Eprapah Creek (longitude 153.30º East, latitude -27.567º South) is a sub-tropical stream located in Redland City close to Brisbane in South East Queensland, Australia.
It rises on the north-eastern slopes of Mount Cotton and flows directly to the Moreton Bay at Victoria Point. It is 12.6 kilometres (7.8 mi) long with about 3.8 kilometres (2.4 mi) of estuarine zone. In the latter, the water depth is typically about one to two m mid-stream, the width is about 20 to 30 m and the tides are semi-diurnal with a range of about two m. The catchment (~ 39 km2 area) is mostly urban in the lower reaches and semi rural/rural residential in the upper reaches.
The creek includes several conservation areas such as Eprapah hosting endangered species, e.g. koalas, swamp wallabies, sea eagles.
Eprapah Creek Wikipedia
The water quality and ecology have been closely monitored at Eprapah Creek (Victoria Point, Queensland) over thirty years by Redland Shire Council, Environmental Protection Agency (EPA) and local community groups. The creek was heavily polluted in 1998 by illegal discharges of tributyl-tin (TBT) and chemical residues. Although the estuarine zone includes two environmental parks, there are some marinas and boat yards, and a major sewage plant discharge that affect the natural system. The upstream catchment has been adversely affected by large-scale poultry farms, wineries, land clearance and semi-urban development. The recent works included the constructions of new shopping centres and residential lots less than 500 metres from the estuary in 2003-04.
Between 2003 and 2007, a series of field studies were performed in the estuarine zone of Eprapah Creek that is a typical small coastal plain type. The aim of these field studies was to investigate the turbulence and turbulent mixing properties in the estuarine zone. During these studies, high frequency turbulence and physio-chemistry data were collected continuously over a relatively long duration (up to 50 h), and the findings have direct implications on the modelling of small estuaries. The studies showed that the response of the turbulence and water quality properties were distinct under spring and neap tidal forcing and behaved differently in the middle and upper estuarine zones. The behaviour of turbulence properties to spring tidal forcing differed from that observed in larger estuaries and seemed unique to small estuarine systems. An investigation of several key turbulence parameters used in the modelling of estuarine mixing showed that many assumptions used in larger estuaries must be applied with caution or are simply untrue in small estuaries. For example, the assumption that the mixing coefficient parameters are constant over the tidal cycle in a small estuary is simply untrue. These distinctions between the turbulence and mixing properties in small and large estuarine systems highlight the need for the continued study of small estuaries, so this type of system can be properly understood.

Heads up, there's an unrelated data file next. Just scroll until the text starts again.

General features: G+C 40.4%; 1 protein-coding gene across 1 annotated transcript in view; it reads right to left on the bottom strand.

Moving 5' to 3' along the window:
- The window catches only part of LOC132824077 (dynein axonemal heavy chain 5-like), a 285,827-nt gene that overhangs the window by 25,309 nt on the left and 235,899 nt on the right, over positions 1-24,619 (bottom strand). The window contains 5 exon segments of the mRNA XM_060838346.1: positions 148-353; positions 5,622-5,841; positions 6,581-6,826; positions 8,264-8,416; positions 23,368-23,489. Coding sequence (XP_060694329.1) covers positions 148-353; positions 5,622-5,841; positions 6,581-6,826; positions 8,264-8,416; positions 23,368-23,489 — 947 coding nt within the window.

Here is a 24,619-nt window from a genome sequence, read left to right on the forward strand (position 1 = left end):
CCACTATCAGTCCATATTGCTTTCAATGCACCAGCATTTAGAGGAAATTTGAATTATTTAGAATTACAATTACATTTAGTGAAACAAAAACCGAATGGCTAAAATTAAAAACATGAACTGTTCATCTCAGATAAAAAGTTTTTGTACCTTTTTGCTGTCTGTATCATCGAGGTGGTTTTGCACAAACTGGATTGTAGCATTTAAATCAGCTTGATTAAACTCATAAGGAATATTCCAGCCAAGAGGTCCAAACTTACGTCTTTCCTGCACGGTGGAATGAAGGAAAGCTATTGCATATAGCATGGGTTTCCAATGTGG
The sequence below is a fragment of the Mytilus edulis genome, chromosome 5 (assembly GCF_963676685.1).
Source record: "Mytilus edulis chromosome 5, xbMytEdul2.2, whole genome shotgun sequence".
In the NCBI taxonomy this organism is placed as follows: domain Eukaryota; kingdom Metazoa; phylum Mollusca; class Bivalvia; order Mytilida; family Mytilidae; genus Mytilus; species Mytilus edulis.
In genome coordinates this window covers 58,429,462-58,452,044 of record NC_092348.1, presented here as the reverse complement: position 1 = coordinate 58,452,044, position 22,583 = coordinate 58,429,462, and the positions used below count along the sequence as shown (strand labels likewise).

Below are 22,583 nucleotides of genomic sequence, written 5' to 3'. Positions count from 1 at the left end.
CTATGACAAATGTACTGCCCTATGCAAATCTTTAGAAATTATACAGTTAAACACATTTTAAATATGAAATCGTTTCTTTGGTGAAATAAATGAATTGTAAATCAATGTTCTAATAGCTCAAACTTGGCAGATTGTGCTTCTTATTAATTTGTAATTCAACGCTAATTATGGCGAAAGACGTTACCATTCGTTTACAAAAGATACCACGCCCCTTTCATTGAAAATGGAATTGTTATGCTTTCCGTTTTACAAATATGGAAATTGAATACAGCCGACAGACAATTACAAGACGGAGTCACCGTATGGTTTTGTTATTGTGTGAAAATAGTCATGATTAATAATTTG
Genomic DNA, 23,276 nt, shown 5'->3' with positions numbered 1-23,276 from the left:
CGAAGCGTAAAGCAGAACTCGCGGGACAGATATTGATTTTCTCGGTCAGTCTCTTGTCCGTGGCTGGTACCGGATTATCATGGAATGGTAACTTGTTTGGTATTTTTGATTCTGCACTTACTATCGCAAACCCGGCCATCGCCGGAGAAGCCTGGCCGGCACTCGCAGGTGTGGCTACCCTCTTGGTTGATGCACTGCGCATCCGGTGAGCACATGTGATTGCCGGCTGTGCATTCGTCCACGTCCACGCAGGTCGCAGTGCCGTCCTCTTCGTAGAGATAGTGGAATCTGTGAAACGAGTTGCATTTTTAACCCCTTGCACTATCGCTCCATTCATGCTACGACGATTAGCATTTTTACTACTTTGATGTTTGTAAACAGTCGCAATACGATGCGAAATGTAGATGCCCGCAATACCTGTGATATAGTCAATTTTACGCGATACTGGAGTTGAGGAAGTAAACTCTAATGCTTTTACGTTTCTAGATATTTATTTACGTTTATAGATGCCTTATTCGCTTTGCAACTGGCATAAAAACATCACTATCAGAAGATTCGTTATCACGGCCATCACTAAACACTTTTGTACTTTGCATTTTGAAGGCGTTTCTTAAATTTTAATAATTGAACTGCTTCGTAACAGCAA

Like most small subtropical estuaries, Eprapah Creek is characterised by short-lived freshwater flushing, and basically no flow during the dry season. A recent field study highlighted the short-term impact of a rainstorm on a small subtropical estuary. The flushing appeared to be caused primarily by the rainfall runoff from the nearby shopping centres, parkings and roadways. In the estuary, the surface flows were dominated by the freshwater flushing including during the flood tide. Some strong vertical stratification of the water column was observed at all sampling locations, but the longitudinal distributions of dissolved oxygen and turbidity showed a quasi-homogeneous estuarine system, in sharp contrasts with dry weather data sets. The salinity data highlighted the advective diffusion of the freshwater plume. The observed saltwater intrusion data exhibited a dome-shaped intrusion curve, and the data followed an analytical model. The analytical solution provided a simple physical model of the salt dispersion in the alluvial estuary. It showed the significance of density-driven mixing in the upper estuary during wet weather conditions.